We cannot hesitate to answer this question in the affirmative. The deed by appropriate terms for that purpose, conveys the fee to them, and there is nothing in it that at all indicates a contrary intention on the part of the donor, except the words limiting the estate to these sisters " as long as either of them is single," and the proviso in a subsequent part of it, that they should never " sell or dispose of any part of the above named land ... in any manner whatever."
The effect of the words " as long as either of them is single," need not be considered, because both the sisters died many years ago, and were never married. In any possible view of these words, they could only indicate a purpose to give the land to Patrick in a contingency that never happened and never can happen. There is no intimation of any purpose to abridge the estate given them, unless in the contingency of marriage.
1" No attempt is made to attach any character of inalienability to the estate, but the estate is given either on condition that it shall not be alienated, or until it is alienated." Gray's " Restraints on Alienation " (2d ed.), § 10. That no special favor is shown to limitations or conditional limitations in restraint of alienation over conditions, see §§ 29a-29c. Id. - Ed.
2See Gray's " Restraints," § 10. With a third class of attempted restraints - covenants not to alien - we have here nothing to do. See, however, note to § 19 of Gray's " Restraints." - Ed. LAW OF PROP. IN LAND - 36
As to the proviso recited above, it is repugnant to the fee simple estate previously conveyed, and is in absolute restraint of all alienation, and is, therefore, simply void. An important incident of the fee simple estate is the right of alienation, and hence, any condition in a deed conveying lands or a devise that seeks to prevent alienation altogether, is void, being repugnant to the estate conveyed The rule, however, is not so comprehensive in its operation as to prevent all conditions and restraints upon the power of alienation. Such as are limited and reasonable in their application, and as to the time they must operate, are valid and will be upheld. 1 Wash, on R. P. 67-69; 4 Kent Com. 135; Pearson's Law, Lec. 135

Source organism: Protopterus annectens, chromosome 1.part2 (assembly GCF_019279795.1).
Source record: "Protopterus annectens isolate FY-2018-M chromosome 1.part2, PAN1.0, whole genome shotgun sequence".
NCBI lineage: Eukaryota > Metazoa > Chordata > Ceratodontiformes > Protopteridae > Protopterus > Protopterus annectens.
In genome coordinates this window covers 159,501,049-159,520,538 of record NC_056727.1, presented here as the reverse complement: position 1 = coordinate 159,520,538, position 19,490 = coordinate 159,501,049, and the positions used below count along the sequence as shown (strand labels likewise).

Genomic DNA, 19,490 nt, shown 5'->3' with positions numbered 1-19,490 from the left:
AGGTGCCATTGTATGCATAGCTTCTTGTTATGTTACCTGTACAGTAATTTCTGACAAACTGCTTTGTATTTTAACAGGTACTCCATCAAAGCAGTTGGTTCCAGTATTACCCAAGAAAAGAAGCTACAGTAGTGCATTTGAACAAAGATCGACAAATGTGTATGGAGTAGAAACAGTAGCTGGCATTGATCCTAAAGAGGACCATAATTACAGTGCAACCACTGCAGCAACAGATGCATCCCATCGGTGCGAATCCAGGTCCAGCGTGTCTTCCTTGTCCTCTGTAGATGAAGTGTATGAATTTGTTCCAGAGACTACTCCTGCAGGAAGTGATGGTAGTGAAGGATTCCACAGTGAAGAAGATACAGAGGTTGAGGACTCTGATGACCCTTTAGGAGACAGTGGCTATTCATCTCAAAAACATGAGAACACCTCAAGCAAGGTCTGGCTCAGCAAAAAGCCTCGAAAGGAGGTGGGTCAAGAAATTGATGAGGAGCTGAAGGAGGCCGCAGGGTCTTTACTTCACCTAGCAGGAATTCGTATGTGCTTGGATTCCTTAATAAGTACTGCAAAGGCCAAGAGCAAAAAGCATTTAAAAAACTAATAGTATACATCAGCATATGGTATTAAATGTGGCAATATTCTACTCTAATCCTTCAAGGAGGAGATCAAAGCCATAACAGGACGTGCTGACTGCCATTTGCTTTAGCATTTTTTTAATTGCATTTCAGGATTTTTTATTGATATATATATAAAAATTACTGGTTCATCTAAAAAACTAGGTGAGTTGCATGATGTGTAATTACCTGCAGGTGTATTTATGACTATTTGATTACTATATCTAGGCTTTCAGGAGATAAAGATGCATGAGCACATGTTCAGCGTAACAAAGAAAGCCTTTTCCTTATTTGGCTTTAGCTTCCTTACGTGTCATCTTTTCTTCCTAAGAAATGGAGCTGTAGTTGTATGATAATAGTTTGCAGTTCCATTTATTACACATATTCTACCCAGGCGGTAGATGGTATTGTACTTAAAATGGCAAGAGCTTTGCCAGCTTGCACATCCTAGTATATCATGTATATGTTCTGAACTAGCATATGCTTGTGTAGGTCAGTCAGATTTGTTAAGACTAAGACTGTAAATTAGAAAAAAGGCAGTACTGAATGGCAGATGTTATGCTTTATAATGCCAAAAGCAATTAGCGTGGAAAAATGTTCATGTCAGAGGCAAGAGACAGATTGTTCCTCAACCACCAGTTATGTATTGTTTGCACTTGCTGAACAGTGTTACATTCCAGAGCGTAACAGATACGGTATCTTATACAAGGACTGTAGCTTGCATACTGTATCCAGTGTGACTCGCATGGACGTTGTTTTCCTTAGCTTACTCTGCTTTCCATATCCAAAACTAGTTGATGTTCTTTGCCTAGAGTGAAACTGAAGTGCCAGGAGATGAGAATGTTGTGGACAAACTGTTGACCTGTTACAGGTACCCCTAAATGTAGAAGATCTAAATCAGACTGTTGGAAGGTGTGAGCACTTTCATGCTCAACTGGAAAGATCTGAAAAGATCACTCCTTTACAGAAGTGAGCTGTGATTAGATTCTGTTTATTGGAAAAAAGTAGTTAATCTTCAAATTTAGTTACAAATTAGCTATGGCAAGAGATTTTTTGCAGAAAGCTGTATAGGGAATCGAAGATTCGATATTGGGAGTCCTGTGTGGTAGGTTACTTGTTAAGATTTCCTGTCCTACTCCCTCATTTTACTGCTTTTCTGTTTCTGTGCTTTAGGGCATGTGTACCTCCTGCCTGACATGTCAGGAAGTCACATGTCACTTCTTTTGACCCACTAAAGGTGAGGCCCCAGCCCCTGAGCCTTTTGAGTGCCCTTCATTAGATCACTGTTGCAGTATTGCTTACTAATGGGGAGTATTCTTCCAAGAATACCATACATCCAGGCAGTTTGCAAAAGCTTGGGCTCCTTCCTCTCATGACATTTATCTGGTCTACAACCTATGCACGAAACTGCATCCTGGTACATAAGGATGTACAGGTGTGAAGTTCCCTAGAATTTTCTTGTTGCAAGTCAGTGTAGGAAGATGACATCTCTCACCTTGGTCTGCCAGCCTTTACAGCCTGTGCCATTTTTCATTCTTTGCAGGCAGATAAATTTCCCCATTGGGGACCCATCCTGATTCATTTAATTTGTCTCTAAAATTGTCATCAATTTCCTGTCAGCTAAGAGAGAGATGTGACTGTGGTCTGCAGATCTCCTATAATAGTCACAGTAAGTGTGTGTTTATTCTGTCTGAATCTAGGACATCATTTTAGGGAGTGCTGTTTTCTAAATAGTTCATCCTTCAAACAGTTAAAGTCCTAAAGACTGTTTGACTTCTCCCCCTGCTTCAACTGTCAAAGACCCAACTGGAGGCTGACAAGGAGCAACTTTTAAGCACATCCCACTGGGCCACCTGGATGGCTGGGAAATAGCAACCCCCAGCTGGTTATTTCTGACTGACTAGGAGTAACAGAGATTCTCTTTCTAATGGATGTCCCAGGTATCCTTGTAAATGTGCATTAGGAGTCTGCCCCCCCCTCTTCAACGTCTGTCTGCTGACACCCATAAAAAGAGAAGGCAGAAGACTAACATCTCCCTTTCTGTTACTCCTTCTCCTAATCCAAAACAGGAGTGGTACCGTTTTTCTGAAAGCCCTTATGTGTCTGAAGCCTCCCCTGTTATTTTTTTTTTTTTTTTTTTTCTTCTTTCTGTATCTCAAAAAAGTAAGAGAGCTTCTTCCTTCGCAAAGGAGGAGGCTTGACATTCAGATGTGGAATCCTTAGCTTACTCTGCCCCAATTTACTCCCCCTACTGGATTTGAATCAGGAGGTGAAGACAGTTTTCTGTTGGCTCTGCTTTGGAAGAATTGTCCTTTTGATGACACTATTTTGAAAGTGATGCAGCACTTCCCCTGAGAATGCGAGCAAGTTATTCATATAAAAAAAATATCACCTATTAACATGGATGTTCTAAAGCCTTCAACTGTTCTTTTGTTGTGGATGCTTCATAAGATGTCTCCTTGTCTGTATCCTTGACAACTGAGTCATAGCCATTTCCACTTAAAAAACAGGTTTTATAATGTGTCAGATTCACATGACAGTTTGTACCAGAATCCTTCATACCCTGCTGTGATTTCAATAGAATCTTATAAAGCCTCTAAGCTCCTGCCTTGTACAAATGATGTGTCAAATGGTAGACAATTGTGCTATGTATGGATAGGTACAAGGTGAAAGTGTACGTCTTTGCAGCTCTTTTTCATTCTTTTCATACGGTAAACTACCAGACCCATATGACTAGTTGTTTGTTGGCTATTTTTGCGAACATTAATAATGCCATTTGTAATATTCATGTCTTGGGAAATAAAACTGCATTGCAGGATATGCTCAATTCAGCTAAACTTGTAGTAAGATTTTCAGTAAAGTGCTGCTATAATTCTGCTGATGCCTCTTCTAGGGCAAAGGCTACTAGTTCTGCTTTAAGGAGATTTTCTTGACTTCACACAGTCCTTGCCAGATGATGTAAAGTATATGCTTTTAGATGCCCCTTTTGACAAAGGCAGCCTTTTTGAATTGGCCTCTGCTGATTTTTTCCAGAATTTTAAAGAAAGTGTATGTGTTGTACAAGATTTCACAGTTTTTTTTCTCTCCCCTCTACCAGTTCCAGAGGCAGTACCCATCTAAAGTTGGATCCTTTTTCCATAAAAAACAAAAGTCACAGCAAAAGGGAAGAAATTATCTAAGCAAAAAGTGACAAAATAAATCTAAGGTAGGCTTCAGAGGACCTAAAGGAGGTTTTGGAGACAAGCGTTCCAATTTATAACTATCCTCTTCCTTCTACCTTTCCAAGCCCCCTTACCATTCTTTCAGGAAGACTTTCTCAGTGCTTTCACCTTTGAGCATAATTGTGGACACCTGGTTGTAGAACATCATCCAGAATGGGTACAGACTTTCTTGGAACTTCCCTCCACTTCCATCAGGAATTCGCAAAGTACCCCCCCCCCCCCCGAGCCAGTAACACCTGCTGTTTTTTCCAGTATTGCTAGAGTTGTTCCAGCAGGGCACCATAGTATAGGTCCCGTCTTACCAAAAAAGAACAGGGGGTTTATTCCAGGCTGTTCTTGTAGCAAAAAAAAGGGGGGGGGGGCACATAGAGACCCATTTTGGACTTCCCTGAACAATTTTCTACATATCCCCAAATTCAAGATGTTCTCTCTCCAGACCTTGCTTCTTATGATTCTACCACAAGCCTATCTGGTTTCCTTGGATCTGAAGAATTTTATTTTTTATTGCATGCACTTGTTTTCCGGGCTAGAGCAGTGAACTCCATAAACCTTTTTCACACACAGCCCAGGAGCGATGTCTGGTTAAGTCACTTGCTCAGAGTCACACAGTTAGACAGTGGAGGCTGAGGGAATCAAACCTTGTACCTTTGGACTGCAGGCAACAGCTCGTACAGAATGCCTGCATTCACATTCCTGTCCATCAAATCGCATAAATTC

There is no error and the judgment must be affirmed.1
Christiancy J., in
29 Michigan, 78. - 1874.
This devise, it is true, is not in form a devise of the lands themselves, but of the proceeds when sold. If, however, there is anything in the will made perfectly clear and placed beyond all possible doubt, it is that the proceeds should be the absolute and exclusive property of the devisees (except the interest of Ellen Daily and Ann Baxter might be defeated by a condition subsequent), and that no other person should, in any event, have any right or interest in them under any circumstances. Not even the violation by them of the provisions restricting their power of sale, was to defeat or affect their interest, forfeit it to the heirs, or pass it over to others; but all conveyances of that kind, it is declared, shall be void; and the testator even goes so far as to declare it to be his intention " that no proceedings whatever, either in a court of law or chancery, shall in any way impair or deprive any of (his) devisees of any of the bequests in this will made, before the same is actually paid into the hands of such devisees." It is very clear, therefore, that though the word "condition" is used in connection with this